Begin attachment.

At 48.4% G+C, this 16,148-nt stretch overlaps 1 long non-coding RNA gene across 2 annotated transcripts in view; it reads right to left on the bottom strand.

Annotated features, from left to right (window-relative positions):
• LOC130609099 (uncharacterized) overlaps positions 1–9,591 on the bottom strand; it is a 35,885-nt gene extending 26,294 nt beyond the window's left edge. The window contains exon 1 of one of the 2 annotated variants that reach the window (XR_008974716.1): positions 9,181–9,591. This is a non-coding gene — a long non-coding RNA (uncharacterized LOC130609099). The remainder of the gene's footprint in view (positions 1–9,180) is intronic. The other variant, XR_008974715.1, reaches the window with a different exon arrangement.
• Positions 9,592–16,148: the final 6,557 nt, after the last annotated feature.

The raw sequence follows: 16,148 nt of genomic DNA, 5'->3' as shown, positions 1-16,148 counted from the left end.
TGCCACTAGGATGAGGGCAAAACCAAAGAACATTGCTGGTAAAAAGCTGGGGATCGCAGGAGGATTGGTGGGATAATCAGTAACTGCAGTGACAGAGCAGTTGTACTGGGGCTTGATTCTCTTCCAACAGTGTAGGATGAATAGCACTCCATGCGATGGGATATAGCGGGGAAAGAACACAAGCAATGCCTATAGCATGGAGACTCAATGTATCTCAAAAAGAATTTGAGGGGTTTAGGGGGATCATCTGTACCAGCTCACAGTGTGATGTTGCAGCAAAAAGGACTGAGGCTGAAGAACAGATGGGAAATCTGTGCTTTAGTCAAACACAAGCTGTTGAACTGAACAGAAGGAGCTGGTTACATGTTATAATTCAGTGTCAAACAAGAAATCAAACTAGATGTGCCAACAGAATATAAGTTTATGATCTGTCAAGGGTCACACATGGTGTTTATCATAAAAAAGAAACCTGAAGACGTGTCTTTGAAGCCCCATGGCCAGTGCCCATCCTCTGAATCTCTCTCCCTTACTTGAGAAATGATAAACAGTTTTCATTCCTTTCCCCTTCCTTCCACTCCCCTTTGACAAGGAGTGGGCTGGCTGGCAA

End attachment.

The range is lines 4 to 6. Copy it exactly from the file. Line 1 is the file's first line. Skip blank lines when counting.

• Positions 9,592–16,148: the final 6,557 nt, after the last annotated feature.

The raw sequence follows: 16,148 nt of genomic DNA, 5'->3' as shown, positions 1-16,148 counted from the left end.
TGCCACTAGGATGAGGGCAAAACCAAAGAACATTGCTGGTAAAAAGCTGGGGATCGCAGGAGGATTGGTGGGATAATCAGTAACTGCAGTGACAGAGCAGTTGTACTGGGGCTTGATTCTCTTCCAACAGTGTAGGATGAATAGCACTCCATGCGATGGGATATAGCGGGGAAAGAACACAAGCAATGCCTATAGCATGGAGACTCAATGTATCTCAAAAAGAATTTGAGGGGTTTAGGGGGATCATCTGTACCAGCTCACAGTGTGATGTTGCAGCAAAAAGGACTGAGGCTGAAGAACAGATGGGAAATCTGTGCTTTAGTCAAACACAAGCTGTTGAACTGAACAGAAGGAGCTGGTTACATGTTATAATTCAGTGTCAAACAAGAAATCAAACTAGATGTGCCAACAGAATATAAGTTTATGATCTGTCAAGGGTCACACATGGTGTTTATCATAAAAAAGAAACCTGAAGACGTGTCTTTGAAGCCCCATGGCCAGTGCCCATCCTCTGAATCTCTCTCCCTTACTTGAGAAATGATAAACAGTTTTCATTCCTTTCCCCTTCCTTCCACTCCCCTTTGACAAGGAGTGGGCTGGCTGGCAA